Nostalgia November Day 14 — Amazing Spider-Man Annual #23
Each day in November, I will read and review/discuss/whatever one comic taken from a box of some of my childhood comics. Today, it’s Amazing Spider-Man annual #23.
The Nostalgia November archive can be found here.
Amazing Spider-Man annual #23 by Gerry Conway, David Michelinie, and Rob Liefeld is actually part four of the 1989 Marvel crossover “Atlantis Attacks,” which took place in all of their annuals for that year. It’s a neat way to have a big event that’s also kept separate from the monthly titles allowing fans who aren’t interested in the event to not get dragged in — and for it actually feel like an event with 64-page books. This is also the time that I think Marvel really started using their annuals well with the main story acting as a chapter in the crossover and, then, a bunch of cool back-up features that allow for short stories or cool two-page things. All of the 1989 annuals had a chapter in the “Saga of the Serpent Crown,” which tied into “Atlantis Attacks” and this issue has five other back-up features. I’ll get them out of the way first before jumping into “Atlantis Attacks” and the main story where Spider-Man and She-Hulk team up to fight the Abomination… and it’s all drawn by Rob Liefeld.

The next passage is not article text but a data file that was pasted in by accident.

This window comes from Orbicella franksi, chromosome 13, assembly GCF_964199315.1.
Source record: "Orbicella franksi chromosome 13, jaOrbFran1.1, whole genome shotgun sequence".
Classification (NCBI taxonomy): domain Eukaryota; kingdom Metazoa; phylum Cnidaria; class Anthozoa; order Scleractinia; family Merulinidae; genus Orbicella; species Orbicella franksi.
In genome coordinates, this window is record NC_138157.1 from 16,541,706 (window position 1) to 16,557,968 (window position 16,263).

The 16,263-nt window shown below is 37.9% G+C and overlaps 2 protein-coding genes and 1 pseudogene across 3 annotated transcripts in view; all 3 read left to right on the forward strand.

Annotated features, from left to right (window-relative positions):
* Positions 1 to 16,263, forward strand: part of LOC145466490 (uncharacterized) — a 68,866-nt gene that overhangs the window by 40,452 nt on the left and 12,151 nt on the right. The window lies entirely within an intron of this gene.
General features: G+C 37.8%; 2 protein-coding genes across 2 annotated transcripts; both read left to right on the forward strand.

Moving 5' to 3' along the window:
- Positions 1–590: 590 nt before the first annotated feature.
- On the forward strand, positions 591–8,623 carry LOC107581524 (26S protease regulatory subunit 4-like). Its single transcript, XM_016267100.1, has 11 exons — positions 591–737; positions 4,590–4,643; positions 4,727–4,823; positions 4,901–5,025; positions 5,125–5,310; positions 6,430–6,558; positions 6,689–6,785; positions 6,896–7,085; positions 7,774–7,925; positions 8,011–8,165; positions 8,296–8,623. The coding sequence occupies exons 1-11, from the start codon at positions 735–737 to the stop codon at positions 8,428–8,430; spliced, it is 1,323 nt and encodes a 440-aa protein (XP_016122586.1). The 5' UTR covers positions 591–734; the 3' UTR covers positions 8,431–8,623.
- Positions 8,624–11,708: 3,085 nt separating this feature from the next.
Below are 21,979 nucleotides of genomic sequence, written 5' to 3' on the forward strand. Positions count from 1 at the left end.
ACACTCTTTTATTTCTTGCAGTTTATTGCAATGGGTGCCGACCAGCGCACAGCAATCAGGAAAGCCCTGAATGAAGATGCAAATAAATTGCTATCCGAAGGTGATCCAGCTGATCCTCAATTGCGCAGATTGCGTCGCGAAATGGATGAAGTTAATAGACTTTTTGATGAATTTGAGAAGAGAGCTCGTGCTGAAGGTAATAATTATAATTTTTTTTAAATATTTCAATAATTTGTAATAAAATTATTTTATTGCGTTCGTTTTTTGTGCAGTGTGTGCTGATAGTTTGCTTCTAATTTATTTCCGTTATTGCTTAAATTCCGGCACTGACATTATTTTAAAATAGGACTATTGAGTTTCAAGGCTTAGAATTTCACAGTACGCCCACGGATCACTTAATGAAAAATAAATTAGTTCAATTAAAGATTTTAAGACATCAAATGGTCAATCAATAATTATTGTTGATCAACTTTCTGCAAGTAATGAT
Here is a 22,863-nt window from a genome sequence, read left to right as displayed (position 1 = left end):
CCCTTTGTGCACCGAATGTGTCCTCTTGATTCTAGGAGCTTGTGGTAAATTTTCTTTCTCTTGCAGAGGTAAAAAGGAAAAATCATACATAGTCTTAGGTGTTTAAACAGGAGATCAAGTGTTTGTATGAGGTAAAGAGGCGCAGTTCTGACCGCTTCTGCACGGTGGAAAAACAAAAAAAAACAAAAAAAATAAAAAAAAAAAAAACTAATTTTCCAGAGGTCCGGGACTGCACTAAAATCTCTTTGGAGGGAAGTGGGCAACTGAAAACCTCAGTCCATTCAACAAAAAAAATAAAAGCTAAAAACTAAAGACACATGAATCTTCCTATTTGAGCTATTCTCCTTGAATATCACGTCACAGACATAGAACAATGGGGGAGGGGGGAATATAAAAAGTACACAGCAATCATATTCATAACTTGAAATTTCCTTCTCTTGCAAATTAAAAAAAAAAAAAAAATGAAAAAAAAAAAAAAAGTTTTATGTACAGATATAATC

The first back-up story is a retelling of Spider-Man origin as told through a school report by Peter Parker. Does that narrative device make reading this story again any less tedious? No. There are certain characters whose origins I never ever want to see again in any form and Spider-Man is one of them (Batman, Superman, maybe Hulk and Iron Man being others). Never again.